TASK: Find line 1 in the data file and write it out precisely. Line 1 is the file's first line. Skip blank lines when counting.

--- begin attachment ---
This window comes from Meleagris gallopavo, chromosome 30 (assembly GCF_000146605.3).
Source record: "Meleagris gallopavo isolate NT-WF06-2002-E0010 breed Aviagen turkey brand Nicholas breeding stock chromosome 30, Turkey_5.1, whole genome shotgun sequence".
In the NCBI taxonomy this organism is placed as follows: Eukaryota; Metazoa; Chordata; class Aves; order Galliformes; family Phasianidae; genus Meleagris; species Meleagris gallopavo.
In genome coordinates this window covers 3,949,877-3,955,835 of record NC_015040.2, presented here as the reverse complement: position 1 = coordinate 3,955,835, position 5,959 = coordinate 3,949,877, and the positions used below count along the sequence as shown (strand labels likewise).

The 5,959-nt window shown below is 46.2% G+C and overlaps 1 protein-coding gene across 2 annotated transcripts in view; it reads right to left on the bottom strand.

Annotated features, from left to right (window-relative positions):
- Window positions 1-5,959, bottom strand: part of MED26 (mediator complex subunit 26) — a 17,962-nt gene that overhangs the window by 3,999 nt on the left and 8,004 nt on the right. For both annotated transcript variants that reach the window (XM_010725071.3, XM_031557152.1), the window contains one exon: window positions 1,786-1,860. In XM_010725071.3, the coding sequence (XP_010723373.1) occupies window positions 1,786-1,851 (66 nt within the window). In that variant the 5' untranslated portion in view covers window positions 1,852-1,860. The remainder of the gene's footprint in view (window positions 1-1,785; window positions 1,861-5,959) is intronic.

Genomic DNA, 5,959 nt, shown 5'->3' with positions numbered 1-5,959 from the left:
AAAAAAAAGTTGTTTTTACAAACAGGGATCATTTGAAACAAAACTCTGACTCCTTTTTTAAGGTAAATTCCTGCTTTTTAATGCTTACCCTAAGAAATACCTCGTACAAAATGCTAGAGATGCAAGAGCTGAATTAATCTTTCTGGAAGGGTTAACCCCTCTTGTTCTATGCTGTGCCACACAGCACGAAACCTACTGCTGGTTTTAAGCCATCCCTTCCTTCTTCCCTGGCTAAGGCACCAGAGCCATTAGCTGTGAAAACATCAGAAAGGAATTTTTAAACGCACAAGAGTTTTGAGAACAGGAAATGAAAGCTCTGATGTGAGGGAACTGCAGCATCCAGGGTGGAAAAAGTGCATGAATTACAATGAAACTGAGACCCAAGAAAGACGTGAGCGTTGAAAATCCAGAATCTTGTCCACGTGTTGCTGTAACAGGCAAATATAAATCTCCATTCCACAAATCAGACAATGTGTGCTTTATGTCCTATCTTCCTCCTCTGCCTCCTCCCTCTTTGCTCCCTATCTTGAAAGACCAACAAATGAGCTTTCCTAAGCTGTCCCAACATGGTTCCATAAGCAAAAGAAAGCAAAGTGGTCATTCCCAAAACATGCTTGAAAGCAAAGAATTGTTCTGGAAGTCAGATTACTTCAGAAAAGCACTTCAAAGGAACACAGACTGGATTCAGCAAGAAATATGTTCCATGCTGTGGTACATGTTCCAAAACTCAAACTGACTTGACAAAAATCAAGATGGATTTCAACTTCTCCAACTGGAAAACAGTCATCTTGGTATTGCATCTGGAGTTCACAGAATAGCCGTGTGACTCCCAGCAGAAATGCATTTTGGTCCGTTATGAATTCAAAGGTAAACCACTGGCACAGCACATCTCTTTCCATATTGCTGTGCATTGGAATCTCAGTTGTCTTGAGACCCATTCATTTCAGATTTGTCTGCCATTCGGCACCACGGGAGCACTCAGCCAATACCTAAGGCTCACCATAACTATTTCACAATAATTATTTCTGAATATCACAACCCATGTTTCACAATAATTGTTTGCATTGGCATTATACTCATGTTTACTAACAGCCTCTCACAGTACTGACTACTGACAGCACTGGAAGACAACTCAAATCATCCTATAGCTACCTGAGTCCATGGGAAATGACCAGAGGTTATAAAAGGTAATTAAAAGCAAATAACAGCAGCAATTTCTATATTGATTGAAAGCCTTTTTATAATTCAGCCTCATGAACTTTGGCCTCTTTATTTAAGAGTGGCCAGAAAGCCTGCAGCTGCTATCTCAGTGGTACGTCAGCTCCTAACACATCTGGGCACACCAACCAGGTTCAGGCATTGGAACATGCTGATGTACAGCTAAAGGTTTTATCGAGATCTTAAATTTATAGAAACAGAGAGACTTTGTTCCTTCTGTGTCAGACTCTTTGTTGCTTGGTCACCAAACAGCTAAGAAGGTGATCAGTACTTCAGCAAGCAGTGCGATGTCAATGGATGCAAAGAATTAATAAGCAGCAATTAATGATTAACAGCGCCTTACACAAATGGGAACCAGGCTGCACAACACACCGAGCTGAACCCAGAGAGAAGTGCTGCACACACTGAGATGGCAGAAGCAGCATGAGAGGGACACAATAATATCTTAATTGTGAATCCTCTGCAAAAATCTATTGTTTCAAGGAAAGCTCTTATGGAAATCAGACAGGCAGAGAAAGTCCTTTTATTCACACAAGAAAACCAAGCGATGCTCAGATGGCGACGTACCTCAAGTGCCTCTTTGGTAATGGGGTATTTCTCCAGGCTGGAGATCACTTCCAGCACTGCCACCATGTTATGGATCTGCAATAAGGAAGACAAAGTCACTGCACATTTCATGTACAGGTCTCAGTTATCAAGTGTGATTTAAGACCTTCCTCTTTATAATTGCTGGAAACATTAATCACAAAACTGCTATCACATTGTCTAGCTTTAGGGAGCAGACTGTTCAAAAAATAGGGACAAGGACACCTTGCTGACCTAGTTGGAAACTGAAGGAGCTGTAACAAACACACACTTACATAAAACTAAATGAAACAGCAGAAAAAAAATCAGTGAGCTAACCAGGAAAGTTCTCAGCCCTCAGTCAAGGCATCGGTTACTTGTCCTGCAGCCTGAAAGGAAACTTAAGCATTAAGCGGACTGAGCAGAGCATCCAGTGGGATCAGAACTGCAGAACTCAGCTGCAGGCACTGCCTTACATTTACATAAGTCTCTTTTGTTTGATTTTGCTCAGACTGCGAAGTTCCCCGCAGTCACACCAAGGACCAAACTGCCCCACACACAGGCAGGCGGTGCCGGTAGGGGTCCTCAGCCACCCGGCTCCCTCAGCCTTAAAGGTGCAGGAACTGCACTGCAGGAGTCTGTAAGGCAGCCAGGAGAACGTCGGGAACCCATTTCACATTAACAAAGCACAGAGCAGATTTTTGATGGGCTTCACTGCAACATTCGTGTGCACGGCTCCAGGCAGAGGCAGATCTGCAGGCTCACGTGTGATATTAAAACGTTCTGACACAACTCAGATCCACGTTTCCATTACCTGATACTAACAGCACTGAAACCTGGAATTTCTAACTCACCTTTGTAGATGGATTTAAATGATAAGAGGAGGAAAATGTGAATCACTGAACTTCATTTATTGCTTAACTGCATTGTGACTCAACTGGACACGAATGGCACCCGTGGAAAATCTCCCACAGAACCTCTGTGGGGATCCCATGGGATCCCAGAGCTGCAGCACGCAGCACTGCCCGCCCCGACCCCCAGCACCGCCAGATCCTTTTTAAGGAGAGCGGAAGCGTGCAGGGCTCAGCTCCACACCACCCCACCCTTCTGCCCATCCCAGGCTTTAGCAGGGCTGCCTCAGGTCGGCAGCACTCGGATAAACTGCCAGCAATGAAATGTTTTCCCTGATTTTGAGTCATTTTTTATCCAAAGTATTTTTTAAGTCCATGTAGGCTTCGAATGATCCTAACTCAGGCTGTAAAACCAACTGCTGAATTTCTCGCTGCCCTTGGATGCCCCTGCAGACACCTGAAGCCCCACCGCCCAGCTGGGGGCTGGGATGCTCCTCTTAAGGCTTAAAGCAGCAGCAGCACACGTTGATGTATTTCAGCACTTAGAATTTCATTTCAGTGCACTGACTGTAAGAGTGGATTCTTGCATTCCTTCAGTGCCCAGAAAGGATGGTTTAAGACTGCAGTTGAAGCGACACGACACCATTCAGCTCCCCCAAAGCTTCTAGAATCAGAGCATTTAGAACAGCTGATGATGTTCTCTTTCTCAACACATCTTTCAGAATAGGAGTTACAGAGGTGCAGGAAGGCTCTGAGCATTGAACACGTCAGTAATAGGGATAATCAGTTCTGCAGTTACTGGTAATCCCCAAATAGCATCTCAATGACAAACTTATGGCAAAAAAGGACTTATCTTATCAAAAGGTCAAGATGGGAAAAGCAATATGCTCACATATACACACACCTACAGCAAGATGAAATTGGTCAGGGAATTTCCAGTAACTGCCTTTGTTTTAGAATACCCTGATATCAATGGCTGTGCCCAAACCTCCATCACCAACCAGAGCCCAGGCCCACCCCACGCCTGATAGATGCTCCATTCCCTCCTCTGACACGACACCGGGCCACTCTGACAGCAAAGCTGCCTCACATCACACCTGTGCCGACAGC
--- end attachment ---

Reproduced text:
This window comes from Meleagris gallopavo, chromosome 30 (assembly GCF_000146605.3).